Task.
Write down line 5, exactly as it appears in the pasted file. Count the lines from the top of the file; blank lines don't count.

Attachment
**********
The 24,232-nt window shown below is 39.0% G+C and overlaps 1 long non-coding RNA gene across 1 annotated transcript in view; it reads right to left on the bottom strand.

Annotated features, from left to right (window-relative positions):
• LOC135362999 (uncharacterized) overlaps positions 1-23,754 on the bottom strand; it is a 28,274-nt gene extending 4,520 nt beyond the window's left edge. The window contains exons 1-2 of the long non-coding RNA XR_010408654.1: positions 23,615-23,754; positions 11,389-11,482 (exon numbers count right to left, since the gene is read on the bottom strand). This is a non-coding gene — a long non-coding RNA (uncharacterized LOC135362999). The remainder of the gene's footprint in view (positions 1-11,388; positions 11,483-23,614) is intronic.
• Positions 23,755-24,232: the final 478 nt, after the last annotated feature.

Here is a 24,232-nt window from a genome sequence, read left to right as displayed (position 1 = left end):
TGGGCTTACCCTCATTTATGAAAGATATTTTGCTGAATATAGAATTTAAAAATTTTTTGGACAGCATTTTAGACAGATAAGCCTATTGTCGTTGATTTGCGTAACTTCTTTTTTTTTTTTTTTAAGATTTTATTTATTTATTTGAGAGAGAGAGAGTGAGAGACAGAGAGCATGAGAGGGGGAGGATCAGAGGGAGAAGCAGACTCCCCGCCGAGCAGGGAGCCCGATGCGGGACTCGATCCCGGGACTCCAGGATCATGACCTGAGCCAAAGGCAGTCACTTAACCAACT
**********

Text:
Here is a 24,232-nt window from a genome sequence, read left to right as displayed (position 1 = left end):